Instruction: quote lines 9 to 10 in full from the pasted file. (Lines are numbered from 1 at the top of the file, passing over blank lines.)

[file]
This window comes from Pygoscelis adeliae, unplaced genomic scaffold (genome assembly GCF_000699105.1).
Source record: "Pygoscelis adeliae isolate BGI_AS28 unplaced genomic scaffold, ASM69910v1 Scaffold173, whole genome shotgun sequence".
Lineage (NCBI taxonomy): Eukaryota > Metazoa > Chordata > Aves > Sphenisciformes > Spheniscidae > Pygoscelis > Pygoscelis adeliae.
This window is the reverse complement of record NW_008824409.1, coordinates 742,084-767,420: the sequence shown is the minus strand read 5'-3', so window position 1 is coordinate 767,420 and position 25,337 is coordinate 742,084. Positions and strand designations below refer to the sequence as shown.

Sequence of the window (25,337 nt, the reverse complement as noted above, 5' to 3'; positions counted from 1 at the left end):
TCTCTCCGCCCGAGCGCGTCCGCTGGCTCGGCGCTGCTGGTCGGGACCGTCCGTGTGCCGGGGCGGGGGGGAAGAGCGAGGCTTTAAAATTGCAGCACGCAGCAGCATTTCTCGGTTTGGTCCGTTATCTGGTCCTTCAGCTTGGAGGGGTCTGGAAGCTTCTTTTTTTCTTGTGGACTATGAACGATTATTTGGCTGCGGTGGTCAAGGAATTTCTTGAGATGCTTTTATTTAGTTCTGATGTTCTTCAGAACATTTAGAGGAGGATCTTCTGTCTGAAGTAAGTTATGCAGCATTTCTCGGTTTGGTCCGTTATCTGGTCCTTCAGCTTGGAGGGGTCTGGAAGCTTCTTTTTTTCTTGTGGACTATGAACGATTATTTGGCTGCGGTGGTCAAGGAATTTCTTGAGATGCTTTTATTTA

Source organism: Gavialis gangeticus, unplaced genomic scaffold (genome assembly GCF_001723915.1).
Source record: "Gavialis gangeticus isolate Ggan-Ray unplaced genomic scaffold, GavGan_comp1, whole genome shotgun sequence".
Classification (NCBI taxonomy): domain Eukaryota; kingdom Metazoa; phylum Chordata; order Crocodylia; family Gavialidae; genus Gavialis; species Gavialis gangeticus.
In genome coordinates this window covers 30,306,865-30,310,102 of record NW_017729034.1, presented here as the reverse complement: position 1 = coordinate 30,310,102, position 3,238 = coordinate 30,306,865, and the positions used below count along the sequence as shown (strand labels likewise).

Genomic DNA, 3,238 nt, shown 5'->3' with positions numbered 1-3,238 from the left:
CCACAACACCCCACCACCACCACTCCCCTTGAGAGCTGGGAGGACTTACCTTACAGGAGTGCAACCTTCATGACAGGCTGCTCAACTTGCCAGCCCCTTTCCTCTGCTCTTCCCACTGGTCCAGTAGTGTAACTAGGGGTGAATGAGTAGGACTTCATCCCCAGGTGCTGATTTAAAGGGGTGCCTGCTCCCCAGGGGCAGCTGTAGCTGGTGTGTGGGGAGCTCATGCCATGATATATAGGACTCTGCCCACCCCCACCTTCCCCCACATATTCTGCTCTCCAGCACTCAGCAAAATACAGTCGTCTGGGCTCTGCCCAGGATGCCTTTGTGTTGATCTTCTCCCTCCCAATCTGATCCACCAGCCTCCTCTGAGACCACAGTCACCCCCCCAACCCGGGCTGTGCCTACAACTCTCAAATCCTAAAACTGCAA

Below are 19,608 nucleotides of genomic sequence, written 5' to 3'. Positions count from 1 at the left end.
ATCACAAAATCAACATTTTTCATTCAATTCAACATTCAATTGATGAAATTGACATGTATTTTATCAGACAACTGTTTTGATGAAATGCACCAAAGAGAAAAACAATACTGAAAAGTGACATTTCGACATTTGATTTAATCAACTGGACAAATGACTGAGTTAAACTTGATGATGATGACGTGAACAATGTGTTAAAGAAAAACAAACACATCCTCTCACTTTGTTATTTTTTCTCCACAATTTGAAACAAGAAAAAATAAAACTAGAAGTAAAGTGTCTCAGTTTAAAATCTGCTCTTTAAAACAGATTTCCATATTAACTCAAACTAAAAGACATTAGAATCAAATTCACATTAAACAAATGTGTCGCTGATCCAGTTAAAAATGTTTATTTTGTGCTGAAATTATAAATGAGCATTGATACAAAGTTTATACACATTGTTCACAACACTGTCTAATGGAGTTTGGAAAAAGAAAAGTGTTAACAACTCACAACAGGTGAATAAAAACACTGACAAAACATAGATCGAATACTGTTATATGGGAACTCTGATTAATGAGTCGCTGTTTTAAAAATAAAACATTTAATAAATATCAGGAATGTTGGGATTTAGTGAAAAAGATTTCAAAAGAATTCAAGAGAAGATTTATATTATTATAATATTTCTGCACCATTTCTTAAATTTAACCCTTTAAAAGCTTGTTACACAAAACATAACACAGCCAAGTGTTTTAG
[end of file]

Classification (NCBI taxonomy): domain Eukaryota; kingdom Metazoa; phylum Chordata; order Crocodylia; family Gavialidae; genus Gavialis; species Gavialis gangeticus.
In genome coordinates this window covers 30,306,865-30,310,102 of record NW_017729034.1, presented here as the reverse complement: position 1 = coordinate 30,310,102, position 3,238 = coordinate 30,306,865, and the positions used below count along the sequence as shown (strand labels likewise).